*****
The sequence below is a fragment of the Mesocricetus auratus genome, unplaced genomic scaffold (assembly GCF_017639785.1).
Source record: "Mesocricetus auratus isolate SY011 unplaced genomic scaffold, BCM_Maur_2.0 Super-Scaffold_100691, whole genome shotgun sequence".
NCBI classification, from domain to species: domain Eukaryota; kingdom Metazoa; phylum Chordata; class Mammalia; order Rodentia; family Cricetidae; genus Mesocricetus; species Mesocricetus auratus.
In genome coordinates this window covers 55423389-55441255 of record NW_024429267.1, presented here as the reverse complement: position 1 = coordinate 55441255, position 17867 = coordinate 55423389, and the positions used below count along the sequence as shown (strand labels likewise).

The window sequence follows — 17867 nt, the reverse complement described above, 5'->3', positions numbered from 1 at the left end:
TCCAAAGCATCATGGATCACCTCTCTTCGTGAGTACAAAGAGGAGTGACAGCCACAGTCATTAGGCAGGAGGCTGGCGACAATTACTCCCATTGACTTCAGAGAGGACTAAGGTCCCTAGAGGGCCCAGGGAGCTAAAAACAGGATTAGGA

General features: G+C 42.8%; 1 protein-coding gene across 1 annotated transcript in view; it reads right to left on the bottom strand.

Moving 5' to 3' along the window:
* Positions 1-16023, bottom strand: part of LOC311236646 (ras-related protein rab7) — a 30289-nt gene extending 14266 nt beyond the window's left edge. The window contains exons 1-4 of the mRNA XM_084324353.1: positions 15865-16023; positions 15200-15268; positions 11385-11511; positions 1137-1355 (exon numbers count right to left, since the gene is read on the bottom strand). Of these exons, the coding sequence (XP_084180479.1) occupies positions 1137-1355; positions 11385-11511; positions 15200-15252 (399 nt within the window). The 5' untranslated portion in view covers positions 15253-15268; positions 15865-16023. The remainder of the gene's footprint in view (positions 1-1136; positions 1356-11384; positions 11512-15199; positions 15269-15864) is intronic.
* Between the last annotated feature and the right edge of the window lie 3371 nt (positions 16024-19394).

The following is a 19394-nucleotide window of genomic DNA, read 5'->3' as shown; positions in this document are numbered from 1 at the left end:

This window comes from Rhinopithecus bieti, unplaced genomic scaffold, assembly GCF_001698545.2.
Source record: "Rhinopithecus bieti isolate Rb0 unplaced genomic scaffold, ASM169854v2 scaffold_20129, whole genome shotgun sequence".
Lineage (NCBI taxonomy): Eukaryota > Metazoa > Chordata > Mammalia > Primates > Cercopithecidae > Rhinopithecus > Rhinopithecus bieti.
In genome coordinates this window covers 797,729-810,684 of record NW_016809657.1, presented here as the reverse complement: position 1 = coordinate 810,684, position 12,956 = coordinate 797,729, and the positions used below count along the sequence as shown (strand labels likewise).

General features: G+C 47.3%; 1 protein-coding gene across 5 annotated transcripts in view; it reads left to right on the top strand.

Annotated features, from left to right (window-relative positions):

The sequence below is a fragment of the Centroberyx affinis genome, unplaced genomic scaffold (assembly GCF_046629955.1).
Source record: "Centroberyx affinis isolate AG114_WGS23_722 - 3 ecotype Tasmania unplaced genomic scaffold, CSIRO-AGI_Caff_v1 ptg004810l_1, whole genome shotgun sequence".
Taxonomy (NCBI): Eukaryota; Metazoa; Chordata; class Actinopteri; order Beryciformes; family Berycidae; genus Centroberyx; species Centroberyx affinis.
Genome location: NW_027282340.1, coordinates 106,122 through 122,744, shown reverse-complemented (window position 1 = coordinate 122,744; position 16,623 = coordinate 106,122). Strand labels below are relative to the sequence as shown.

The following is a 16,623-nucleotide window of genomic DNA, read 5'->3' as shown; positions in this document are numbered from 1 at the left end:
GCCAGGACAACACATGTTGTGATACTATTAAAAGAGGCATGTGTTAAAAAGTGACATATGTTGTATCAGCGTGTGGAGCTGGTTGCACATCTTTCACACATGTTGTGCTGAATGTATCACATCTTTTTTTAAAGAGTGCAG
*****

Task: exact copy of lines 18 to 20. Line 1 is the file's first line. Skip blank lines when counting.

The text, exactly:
The sequence below is a fragment of the Centroberyx affinis genome, unplaced genomic scaffold (assembly GCF_046629955.1).
Source record: "Centroberyx affinis isolate AG114_WGS23_722 - 3 ecotype Tasmania unplaced genomic scaffold, CSIRO-AGI_Caff_v1 ptg004810l_1, whole genome shotgun sequence".
Taxonomy (NCBI): Eukaryota; Metazoa; Chordata; class Actinopteri; order Beryciformes; family Berycidae; genus Centroberyx; species Centroberyx affinis.